The Next Chapter of Thai PBSPublished on Thu, 18/02/2016 - 16:14
- On October 9, 2015, Somchai Suwanban, director general of Thai PBS was fired by the board without compensation as he allegedly ignored the recommendations of the board to improve the station. He was also found by the board to have breached the employment contract by approving four projects with value worth over Bt50 million each without the board approval.
- On January 14, 2015, former manager of the Thai Health Promotion Foundation, Krissada Ruang-areerat was picked by the Thai PBS’ board of governors as the new director of the public broadcaster. Krissada announced that the Thai PBS should be a mechanism to drive the society.
At the turn of the new chapter of Thai PBS with newly appointed director at the helm, its future remains in doubt by many people. Media Inside Out organized a series of discussions on this issue with concerned parties. The first part was joined by former director Somchai Suwanban, and two veteran journalists Chakkrish Permpool, former president of National Press Council; Atukkit Sawangsuk, Voice TV’s senior editor, columnist and social critic; and leading media scholar Assoc. Prof. Ubonrat Siriyuvasak. The second part was joined by Assist. Prof. Uajit Virojtrairatt, media scholar and former Thai PBS Policy Board member, Hathairat Phaholtap, a Thai PBS reporter, Anon Meesri, Chairman of Thai PBS Audience Council; and Pennapa Hongthong of Media Inside Out.
THAI PBS AND SUCCESS STORIES?
“What we see today is that the Thai PBS’ policy committee members are like bulls in a China shop,” reflects ousted director-general of Thai PBS Somchai Suwanban in a discussion entitled “Towards the future of Thai PBS… Reviewing the Mission of Thailand’s Public TV Channel”, held on January 19, 2016.
“We had tried to build up brand value to push Thai PBS as “public media”. And, it is the public who are to judge as to what extent we have been successful,” says Somchai, who served as the Thai PBS’ policy committee for two terms and director general of Thai PBS for the past three years.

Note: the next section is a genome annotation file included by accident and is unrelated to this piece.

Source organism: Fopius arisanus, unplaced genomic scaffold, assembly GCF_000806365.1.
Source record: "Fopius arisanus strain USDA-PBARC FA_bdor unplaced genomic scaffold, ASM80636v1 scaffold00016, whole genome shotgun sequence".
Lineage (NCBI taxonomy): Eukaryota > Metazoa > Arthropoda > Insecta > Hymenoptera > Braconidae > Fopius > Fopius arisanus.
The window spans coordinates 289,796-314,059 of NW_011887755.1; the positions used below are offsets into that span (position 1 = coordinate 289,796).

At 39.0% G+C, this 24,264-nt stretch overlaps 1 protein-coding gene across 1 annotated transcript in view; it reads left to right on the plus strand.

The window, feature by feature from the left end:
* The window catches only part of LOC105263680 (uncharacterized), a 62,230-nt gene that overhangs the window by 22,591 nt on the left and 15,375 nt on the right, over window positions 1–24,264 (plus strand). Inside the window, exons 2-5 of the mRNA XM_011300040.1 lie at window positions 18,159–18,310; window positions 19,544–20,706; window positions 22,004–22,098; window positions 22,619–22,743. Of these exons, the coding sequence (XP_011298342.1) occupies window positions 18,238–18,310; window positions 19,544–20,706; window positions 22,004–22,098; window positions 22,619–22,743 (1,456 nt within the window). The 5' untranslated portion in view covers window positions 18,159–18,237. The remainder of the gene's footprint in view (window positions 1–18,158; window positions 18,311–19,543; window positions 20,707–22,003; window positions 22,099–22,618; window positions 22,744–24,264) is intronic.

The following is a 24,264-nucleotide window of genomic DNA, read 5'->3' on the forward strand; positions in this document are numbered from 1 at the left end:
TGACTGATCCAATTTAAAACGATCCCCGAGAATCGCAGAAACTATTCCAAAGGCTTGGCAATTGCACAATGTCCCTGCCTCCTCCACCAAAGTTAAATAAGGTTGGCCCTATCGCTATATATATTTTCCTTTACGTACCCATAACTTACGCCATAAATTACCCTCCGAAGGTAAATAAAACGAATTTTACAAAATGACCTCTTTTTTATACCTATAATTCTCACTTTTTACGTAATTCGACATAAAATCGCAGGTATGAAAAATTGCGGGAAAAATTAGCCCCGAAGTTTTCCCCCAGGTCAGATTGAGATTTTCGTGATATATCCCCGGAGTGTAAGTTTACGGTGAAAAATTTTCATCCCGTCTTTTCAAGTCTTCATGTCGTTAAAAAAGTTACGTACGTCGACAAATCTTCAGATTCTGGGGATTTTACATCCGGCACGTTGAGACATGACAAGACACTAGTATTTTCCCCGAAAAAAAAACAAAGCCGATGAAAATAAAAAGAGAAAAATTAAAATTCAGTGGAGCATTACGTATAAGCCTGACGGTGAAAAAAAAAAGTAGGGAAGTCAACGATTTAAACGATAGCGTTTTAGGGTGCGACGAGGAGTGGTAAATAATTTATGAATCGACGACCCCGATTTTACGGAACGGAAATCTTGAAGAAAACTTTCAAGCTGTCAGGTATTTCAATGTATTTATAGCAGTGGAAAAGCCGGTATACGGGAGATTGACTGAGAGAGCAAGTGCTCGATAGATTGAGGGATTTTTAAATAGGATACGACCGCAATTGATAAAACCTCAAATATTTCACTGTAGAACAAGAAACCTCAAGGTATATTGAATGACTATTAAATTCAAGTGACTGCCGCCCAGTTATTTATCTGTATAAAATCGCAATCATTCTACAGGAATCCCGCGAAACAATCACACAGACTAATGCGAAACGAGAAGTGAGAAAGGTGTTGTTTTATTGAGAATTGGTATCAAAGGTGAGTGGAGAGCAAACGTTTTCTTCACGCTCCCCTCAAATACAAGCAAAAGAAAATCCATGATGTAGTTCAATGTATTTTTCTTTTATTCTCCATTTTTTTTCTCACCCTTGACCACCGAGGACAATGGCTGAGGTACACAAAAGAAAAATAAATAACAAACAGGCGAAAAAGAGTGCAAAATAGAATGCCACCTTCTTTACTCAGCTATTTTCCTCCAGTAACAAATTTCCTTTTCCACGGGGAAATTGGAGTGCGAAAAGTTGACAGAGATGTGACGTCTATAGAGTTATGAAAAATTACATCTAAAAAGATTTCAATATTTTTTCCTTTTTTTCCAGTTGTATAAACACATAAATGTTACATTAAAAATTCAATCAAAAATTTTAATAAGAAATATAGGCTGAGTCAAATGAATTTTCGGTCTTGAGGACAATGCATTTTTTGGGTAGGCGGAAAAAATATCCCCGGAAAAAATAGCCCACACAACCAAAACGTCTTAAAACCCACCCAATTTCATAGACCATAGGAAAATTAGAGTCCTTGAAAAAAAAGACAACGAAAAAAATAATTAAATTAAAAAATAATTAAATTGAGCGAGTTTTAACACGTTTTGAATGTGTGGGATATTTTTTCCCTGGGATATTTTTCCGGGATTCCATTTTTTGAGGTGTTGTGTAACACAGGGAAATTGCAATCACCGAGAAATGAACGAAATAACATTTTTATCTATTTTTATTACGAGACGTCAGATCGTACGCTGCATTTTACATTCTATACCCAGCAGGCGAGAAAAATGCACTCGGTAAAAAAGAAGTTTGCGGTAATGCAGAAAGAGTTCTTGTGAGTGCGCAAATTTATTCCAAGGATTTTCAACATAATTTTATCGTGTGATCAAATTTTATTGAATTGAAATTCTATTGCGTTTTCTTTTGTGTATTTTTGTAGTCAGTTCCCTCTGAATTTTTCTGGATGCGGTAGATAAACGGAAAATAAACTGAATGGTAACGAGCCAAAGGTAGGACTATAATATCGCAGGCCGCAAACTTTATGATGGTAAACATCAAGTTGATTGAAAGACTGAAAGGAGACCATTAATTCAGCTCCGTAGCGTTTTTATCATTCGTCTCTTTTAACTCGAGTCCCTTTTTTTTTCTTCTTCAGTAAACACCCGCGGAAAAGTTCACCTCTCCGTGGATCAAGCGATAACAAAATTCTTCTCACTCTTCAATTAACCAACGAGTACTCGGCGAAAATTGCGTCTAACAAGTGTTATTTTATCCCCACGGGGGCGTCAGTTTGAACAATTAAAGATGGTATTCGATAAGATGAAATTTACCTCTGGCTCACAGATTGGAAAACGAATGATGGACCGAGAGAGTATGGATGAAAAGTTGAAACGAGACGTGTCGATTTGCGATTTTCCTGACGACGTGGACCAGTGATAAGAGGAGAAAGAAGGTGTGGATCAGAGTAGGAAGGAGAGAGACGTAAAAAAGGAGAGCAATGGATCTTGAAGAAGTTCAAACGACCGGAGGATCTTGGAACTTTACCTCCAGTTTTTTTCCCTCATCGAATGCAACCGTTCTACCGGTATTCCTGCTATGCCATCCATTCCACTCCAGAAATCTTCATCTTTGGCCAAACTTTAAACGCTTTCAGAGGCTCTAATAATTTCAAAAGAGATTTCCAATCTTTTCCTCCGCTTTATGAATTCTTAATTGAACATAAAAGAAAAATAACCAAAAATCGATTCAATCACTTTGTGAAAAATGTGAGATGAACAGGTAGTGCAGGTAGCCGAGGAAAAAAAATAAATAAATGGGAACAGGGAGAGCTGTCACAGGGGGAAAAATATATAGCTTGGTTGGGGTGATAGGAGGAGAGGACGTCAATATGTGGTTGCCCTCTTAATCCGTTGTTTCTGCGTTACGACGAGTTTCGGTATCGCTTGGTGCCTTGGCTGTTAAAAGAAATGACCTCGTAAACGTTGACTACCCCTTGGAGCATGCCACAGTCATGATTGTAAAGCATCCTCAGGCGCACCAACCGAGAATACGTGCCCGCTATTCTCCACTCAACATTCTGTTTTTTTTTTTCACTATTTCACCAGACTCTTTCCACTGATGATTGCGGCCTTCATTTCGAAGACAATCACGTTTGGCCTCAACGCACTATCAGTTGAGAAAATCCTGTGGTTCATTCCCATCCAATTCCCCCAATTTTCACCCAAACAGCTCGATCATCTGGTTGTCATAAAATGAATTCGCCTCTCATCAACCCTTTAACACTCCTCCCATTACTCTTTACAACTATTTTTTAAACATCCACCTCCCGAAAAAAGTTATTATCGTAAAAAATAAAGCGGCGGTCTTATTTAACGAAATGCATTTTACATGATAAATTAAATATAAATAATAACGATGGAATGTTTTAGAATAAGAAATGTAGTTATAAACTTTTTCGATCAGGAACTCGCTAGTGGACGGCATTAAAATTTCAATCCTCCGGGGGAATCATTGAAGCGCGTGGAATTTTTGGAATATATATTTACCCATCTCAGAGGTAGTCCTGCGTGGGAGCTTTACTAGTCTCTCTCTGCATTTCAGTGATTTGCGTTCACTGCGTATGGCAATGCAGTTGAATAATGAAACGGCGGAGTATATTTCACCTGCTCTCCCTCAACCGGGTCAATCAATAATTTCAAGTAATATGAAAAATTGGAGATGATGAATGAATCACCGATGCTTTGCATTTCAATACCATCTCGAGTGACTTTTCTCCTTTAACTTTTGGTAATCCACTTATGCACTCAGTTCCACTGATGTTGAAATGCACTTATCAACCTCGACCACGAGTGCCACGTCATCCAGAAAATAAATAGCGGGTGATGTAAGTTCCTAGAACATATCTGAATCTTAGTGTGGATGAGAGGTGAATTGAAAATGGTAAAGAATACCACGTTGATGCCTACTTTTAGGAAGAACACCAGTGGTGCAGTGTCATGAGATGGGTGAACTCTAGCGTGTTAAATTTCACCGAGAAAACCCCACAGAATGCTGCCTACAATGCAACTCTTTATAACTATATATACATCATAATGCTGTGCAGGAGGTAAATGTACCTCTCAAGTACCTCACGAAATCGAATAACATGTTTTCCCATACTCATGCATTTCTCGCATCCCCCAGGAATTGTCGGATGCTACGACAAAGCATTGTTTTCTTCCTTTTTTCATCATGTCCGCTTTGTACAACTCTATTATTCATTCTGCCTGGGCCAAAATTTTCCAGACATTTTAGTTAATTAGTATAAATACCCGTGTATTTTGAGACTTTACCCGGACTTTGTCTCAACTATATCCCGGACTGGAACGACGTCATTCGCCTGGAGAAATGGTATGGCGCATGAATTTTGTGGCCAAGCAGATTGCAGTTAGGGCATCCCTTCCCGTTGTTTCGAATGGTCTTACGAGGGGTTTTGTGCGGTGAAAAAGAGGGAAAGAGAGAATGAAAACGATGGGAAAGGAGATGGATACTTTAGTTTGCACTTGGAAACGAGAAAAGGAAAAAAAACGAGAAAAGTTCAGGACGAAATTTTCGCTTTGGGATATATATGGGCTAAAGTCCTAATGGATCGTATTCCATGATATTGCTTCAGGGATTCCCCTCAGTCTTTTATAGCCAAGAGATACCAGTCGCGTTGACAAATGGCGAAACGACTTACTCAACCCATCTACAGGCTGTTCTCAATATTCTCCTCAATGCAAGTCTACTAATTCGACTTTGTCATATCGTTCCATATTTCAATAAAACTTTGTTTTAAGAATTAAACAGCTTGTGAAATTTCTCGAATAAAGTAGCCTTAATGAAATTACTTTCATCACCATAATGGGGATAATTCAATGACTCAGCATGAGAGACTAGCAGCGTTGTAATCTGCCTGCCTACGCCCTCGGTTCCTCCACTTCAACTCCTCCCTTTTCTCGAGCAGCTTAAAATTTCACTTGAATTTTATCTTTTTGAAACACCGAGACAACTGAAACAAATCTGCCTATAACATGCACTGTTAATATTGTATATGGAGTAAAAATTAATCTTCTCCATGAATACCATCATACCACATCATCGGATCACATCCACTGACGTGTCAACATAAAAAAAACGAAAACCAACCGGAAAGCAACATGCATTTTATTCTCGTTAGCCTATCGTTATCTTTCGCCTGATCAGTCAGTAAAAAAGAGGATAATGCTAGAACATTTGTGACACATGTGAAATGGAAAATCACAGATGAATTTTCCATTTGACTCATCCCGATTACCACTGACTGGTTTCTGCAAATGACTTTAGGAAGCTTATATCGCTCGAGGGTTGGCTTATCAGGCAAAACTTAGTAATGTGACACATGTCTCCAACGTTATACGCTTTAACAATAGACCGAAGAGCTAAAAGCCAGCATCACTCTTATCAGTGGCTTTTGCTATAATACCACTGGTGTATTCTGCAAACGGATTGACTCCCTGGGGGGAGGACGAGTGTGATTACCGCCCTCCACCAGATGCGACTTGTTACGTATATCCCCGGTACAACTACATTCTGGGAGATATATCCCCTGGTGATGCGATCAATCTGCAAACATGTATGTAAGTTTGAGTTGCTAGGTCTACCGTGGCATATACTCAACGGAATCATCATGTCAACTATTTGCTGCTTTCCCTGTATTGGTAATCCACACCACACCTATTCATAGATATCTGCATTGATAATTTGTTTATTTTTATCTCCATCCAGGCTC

Among the Thai PBS’ success stories, he stresses, is a key player in Thailand television digital transformation, as a parallel organization in tandem with the NBTC (Office of the National Broadcasting and Telecommunications Commission) in providing digital television infrastructure. The Thai PBS also took part in distributing radio wave frequency, which was predominantly owned by the state and the military, into the hands of the people, he adds.
For the Thai PBS to sustain, in Somchai’s view, the policy committee members must have long term vision, put the public’s interest first and dare to make right decisions by upholding to media ethics, in order to show true professionalism. “A publicly funded media organization needs to put more negotiation power into the hands of the people.”
The ousted director Somchai Suwanban
STILL UNDER THE MILITARY GRIP
“But, has the TPBS been able to remain its independence since the military coup?” asked media scholar Ubonrat Siriyuvasak.
“It has been quite difficult,” Somchai admits. “During the PDRC (People's Democratic Reform Committee) protest [in 2013], one way to distance TPBS from the group was to call it “the group who called themselves PDRC” as we were well aware that many parties tried to direct media to act accordingly.”
By trying to be neutral, Somchai was questioned by the policy committee members on challenging the military government as they were afraid of the Article 44 (of the Military Interim Charter that is deemed by critics as giving the junta near absolute power) and fear that all the staff would end up being unemployed. However, he views that “the fear of the junta’s power does not loom large exclusively among the Thai PBS’ people but among all people in the Thai society.”
Seeking to be balanced, the “Tieng Hai Roo Ruang” [Argue in order to Understand] program has been introduced, he adds, in order to invite opposite parties to debate in the same program, instead of inviting one party at a time. “TPBS had acted in line with media ethics with balance and fairness in reporting but I admit that all could not be implemented.”
FOR WHOM THE PUBLIC MEDIA RUN
Veteran journalist Atukkit Sawangsuk comments that the crux of the problem does not lay in the newly appointed director Krissada but within the Thai PBS itself. Financed by taxes on tobacco and alcohol amounting to Bt2 billion annually, the Thai PBS has many contradictories, he observes.
“Firstly, the so-called independent organization has still worked under the state system, in which media professionalism has not been fully practiced. Secondly, the Thai PBS has NGOs’ working style, engaging in nepotism while using the state fund. And thirdly, it has not really understood the way professional media work. Say, for example, a story about the conflict between local people and mine operators. In an NGO’s point of view, the story should run for two hours whereas in professional media’s view, five minutes with an interesting way of news coverage is more than enough. And if it cannot solve this problem, it is possible that in the year 2017, the 10th anniversary of the Thai PBS, it will be dismantled.”